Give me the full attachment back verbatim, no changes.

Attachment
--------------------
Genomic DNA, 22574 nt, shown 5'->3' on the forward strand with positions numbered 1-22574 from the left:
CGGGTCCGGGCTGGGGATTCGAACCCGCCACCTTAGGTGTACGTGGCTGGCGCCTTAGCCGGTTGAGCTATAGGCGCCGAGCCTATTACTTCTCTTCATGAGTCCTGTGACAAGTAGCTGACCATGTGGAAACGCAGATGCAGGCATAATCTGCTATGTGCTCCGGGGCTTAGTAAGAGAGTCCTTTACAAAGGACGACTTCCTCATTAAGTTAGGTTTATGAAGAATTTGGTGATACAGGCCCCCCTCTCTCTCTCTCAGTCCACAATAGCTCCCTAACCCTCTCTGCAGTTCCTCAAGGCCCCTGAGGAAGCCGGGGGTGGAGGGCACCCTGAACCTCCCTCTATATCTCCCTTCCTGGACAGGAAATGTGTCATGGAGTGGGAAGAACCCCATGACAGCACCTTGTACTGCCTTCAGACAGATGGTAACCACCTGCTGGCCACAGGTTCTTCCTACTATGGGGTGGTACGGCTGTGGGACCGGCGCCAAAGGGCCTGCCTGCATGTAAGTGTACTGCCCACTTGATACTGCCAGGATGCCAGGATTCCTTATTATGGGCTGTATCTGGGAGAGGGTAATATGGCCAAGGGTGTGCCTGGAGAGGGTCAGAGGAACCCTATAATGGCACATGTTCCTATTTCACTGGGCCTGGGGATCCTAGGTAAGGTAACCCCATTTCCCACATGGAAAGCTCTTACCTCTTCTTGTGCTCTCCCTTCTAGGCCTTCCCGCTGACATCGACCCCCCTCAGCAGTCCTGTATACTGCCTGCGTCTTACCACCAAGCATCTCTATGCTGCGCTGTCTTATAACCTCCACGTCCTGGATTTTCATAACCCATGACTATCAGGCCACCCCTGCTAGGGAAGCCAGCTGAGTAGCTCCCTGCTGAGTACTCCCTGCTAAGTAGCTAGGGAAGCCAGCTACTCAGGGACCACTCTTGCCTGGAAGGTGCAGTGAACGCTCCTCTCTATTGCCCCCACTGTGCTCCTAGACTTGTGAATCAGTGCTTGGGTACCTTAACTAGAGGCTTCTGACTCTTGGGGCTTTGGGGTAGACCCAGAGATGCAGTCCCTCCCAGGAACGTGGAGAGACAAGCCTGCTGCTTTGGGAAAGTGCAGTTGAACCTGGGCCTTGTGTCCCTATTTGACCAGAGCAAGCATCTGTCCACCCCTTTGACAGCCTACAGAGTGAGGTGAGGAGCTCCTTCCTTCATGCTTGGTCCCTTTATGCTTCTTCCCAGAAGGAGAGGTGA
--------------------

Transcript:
Genomic DNA, 22574 nt, shown 5'->3' on the forward strand with positions numbered 1-22574 from the left:
CGGGTCCGGGCTGGGGATTCGAACCCGCCACCTTAGGTGTACGTGGCTGGCGCCTTAGCCGGTTGAGCTATAGGCGCCGAGCCTATTACTTCTCTTCATGAGTCCTGTGACAAGTAGCTGACCATGTGGAAACGCAGATGCAGGCATAATCTGCTATGTGCTCCGGGGCTTAGTAAGAGAGTCCTTTACAAAGGACGACTTCCTCATTAAGTTAGGTTTATGAAGAATTTGGTGATACAGGCCCCCCTCTCTCTCTCTCAGTCCACAATAGCTCCCTAACCCTCTCTGCAGTTCCTCAAGGCCCCTGAGGAAGCCGGGGGTGGAGGGCACCCTGAACCTCCCTCTATATCTCCCTTCCTGGACAGGAAATGTGTCATGGAGTGGGAAGAACCCCATGACAGCACCTTGTACTGCCTTCAGACAGATGGTAACCACCTGCTGGCCACAGGTTCTTCCTACTATGGGGTGGTACGGCTGTGGGACCGGCGCCAAAGGGCCTGCCTGCATGTAAGTGTACTGCCCACTTGATACTGCCAGGATGCCAGGATTCCTTATTATGGGCTGTATCTGGGAGAGGGTAATATGGCCAAGGGTGTGCCTGGAGAGGGTCAGAGGAACCCTATAATGGCACATGTTCCTATTTCACTGGGCCTGGGGATCCTAGGTAAGGTAACCCCATTTCCCACATGGAAAGCTCTTACCTCTTCTTGTGCTCTCCCTTCTAGGCCTTCCCGCTGACATCGACCCCCCTCAGCAGTCCTGTATACTGCCTGCGTCTTACCACCAAGCATCTCTATGCTGCGCTGTCTTATAACCTCCACGTCCTGGATTTTCATAACCCATGACTATCAGGCCACCCCTGCTAGGGAAGCCAGCTGAGTAGCTCCCTGCTGAGTACTCCCTGCTAAGTAGCTAGGGAAGCCAGCTACTCAGGGACCACTCTTGCCTGGAAGGTGCAGTGAACGCTCCTCTCTATTGCCCCCACTGTGCTCCTAGACTTGTGAATCAGTGCTTGGGTACCTTAACTAGAGGCTTCTGACTCTTGGGGCTTTGGGGTAGACCCAGAGATGCAGTCCCTCCCAGGAACGTGGAGAGACAAGCCTGCTGCTTTGGGAAAGTGCAGTTGAACCTGGGCCTTGTGTCCCTATTTGACCAGAGCAAGCATCTGTCCACCCCTTTGACAGCCTACAGAGTGAGGTGAGGAGCTCCTTCCTTCATGCTTGGTCCCTTTATGCTTCTTCCCAGAAGGAGAGGTGA